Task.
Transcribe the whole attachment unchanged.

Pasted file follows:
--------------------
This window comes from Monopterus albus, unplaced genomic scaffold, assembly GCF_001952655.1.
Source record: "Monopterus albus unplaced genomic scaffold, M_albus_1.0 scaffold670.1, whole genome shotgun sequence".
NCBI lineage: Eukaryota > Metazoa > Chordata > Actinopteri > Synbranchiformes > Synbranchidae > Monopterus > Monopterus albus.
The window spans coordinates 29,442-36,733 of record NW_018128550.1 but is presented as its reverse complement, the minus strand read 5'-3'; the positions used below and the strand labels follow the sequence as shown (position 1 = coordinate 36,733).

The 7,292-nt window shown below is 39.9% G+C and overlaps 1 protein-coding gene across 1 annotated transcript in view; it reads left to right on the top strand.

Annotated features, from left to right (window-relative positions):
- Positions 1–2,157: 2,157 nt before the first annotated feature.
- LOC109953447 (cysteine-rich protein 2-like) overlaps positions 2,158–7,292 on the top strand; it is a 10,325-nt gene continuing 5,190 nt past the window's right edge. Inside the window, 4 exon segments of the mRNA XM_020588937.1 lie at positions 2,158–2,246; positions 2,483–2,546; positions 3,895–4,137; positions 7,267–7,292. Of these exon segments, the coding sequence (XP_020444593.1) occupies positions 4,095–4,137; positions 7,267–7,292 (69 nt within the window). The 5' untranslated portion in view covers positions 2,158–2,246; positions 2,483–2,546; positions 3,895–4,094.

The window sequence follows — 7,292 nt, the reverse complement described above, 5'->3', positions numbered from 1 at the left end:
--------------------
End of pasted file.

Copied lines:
This window comes from Monopterus albus, unplaced genomic scaffold, assembly GCF_001952655.1.
Source record: "Monopterus albus unplaced genomic scaffold, M_albus_1.0 scaffold670.1, whole genome shotgun sequence".
NCBI lineage: Eukaryota > Metazoa > Chordata > Actinopteri > Synbranchiformes > Synbranchidae > Monopterus > Monopterus albus.
The window spans coordinates 29,442-36,733 of record NW_018128550.1 but is presented as its reverse complement, the minus strand read 5'-3'; the positions used below and the strand labels follow the sequence as shown (position 1 = coordinate 36,733).

The 7,292-nt window shown below is 39.9% G+C and overlaps 1 protein-coding gene across 1 annotated transcript in view; it reads left to right on the top strand.

Annotated features, from left to right (window-relative positions):
- Positions 1–2,157: 2,157 nt before the first annotated feature.
- LOC109953447 (cysteine-rich protein 2-like) overlaps positions 2,158–7,292 on the top strand; it is a 10,325-nt gene continuing 5,190 nt past the window's right edge. Inside the window, 4 exon segments of the mRNA XM_020588937.1 lie at positions 2,158–2,246; positions 2,483–2,546; positions 3,895–4,137; positions 7,267–7,292. Of these exon segments, the coding sequence (XP_020444593.1) occupies positions 4,095–4,137; positions 7,267–7,292 (69 nt within the window). The 5' untranslated portion in view covers positions 2,158–2,246; positions 2,483–2,546; positions 3,895–4,094.

The window sequence follows — 7,292 nt, the reverse complement described above, 5'->3', positions numbered from 1 at the left end: